Olympic National Park
Port Angeles Visitor Center to Hurricane Ridge. The premier scenic drive in Olympic National Park is a steep ribbon of curves, which climbs from thickly forested foothills and subalpine meadows into the upper stretches of pine-swathed peaks. At the top, the visitor center at Hurricane Ridge has some truly spectacular views over the heart of the peninsula and across the Strait of Juan de Fuca. (Backpackers note wryly that you have to hike a long way in other parts of the park to get the kinds of views you can drive to here.) Hurricane Ridge also has an uncommonly fine display of wildflowers in spring and summer.
Trail Ridge Road. This is the park’s star attraction and the world’s highest continuous paved highway, topping out at 12,183 feet. The 48-mi road connects the park’s gateways of Estes Park and Grand Lake. The views around each bend—of moraines and glaciers, and craggy hills framing emerald meadows carpeted with columbine and Indian paintbrush—are truly awesome. As it passes through three ecosystems—montane, subalpine, and arctic tundra—the road climbs 4,300 feet in elevation. As you drive the road, take your time at the numerous turnouts to gaze over verdant valleys, brushed with yellowing aspen in fall, that slope between the glacier-etched granite peaks. Many Parks Curve affords views of the crest of the Continental Divide and of the Alluvial Fan, a huge gash a vicious flood created after an earthen dam broke in 1982. In normal traffic, it’s a two-hour drive across the park, but it’s best to give yourself three to four hours to allow for leisurely breaks at the overlooks. Note that the middle part of the road closes down again by mid-October, though you can still drive up about 10 mi from the west and 8 mi from the east.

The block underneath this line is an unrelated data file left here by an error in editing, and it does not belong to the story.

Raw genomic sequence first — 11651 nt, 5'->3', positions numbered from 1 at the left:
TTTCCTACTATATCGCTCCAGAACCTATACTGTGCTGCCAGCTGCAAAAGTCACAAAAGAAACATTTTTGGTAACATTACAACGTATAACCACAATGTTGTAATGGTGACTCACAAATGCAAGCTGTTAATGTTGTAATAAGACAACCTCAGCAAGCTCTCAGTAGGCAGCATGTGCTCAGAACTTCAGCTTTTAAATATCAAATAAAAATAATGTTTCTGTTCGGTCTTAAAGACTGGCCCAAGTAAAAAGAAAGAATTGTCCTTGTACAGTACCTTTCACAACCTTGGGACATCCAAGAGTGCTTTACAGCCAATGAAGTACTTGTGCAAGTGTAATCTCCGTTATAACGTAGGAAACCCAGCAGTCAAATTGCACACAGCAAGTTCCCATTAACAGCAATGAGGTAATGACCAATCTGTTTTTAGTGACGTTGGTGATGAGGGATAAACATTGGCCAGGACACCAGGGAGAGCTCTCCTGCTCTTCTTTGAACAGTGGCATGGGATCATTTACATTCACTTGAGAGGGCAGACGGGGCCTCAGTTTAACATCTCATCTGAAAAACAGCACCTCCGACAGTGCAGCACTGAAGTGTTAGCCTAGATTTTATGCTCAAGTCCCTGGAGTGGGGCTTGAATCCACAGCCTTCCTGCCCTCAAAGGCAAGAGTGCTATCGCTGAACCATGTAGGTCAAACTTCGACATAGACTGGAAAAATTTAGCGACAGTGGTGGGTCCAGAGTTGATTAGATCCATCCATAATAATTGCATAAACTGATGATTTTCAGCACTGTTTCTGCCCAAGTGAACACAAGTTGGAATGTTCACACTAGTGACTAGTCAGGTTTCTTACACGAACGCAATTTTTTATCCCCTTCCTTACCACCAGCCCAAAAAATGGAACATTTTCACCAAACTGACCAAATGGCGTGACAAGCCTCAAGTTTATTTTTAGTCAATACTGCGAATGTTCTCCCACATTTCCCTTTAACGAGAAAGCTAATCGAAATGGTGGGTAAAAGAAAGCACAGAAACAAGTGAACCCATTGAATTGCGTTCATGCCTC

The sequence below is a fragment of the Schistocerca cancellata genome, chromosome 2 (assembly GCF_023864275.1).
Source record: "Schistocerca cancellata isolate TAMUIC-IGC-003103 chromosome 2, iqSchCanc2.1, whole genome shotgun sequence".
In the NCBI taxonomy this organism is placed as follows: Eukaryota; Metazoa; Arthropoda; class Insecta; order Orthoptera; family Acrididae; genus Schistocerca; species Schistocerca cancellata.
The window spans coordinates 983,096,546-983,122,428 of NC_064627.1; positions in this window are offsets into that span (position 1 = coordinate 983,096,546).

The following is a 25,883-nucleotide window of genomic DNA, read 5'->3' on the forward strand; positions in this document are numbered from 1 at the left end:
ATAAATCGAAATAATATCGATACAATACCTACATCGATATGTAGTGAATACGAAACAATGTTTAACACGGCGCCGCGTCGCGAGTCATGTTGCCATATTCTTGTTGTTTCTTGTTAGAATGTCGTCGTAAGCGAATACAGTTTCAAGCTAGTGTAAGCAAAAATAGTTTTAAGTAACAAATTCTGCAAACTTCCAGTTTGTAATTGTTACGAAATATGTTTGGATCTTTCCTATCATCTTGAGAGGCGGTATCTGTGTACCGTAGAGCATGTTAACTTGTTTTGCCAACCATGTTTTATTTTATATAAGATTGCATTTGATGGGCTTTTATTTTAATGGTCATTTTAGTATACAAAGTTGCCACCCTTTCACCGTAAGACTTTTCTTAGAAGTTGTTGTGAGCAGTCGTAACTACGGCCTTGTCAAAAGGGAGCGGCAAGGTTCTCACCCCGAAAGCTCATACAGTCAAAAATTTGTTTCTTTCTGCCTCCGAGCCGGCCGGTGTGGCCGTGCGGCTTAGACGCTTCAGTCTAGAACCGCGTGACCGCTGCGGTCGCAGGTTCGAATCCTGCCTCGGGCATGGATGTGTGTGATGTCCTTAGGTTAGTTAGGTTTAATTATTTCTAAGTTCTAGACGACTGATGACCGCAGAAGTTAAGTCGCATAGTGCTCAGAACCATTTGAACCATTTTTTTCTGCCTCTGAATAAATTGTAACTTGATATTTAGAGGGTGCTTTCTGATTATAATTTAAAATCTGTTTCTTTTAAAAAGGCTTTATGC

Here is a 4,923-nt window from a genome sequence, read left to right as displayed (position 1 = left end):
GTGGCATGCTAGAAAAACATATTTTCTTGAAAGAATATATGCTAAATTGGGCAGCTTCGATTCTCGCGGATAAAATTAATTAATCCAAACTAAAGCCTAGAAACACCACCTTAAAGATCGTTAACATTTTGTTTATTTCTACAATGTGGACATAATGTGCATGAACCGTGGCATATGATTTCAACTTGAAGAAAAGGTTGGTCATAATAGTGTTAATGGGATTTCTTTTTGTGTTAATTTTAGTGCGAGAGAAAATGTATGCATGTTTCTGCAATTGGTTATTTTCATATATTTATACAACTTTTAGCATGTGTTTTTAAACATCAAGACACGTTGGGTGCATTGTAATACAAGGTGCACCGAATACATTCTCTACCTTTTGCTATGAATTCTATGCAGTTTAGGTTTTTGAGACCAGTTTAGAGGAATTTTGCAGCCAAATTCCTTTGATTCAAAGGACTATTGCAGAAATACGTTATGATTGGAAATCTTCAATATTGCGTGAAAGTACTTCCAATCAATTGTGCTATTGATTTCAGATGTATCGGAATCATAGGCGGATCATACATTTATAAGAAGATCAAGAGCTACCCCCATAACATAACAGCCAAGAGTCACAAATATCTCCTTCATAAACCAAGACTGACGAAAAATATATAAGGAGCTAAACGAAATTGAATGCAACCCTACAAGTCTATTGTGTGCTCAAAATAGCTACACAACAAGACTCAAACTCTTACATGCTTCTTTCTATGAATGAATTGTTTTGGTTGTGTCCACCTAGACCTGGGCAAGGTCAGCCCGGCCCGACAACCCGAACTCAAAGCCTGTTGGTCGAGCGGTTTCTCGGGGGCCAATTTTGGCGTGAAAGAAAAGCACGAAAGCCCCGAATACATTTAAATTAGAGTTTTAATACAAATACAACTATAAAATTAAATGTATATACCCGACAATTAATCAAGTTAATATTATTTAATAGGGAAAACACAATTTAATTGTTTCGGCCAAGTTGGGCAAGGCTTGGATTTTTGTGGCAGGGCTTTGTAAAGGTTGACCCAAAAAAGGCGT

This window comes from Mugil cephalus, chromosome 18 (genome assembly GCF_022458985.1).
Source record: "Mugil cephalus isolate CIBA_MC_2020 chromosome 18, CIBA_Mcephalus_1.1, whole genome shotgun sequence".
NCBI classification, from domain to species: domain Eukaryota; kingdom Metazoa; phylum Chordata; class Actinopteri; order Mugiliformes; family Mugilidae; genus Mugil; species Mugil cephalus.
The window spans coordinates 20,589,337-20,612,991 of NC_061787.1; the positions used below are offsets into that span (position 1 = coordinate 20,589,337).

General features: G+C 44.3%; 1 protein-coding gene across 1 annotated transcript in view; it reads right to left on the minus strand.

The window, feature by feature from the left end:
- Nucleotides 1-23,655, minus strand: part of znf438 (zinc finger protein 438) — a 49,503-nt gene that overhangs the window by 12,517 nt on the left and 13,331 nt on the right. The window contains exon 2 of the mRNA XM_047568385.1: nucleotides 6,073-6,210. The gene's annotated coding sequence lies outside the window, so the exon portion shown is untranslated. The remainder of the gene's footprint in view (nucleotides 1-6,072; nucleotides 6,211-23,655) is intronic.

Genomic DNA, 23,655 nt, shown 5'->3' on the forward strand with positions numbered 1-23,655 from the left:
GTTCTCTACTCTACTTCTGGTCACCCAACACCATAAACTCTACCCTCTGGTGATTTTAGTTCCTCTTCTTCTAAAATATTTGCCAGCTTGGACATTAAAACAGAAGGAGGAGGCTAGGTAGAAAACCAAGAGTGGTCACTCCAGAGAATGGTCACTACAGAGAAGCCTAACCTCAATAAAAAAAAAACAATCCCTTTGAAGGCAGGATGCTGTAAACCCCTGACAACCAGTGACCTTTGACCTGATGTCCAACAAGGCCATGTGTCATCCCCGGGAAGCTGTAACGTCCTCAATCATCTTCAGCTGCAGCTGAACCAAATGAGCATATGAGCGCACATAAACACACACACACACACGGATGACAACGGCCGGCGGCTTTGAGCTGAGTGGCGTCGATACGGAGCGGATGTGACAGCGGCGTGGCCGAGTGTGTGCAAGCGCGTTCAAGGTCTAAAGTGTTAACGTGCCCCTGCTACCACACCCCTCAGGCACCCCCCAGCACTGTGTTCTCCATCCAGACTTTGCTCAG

Northeast Entrance Road and Lamar Valley. This 29-mi road features the richest diversity of landscape of the five entrance roads to Yellowstone. Just after you enter the park, you cut between 10,928-foot Abiathar Peak and the 10,404-foot Barronette Peak. You pass the extinct geothermal cone called Soda Butte as well as the two nicest campgrounds in the park, Pebble Creek and Slough Creek. Lamar Valley is the melancholy home to hundreds of bison, while the rugged peaks and ridges adjacent to it are home to some of the park’s most famous wolf packs (reintroduced in 1995). The main wolf-watching activities in the park occur here during early-morning and late-evening hours year-round. As you exit Lamar Valley, the road crosses the Yellowstone River before leading you to the rustic Roosevelt Lodge.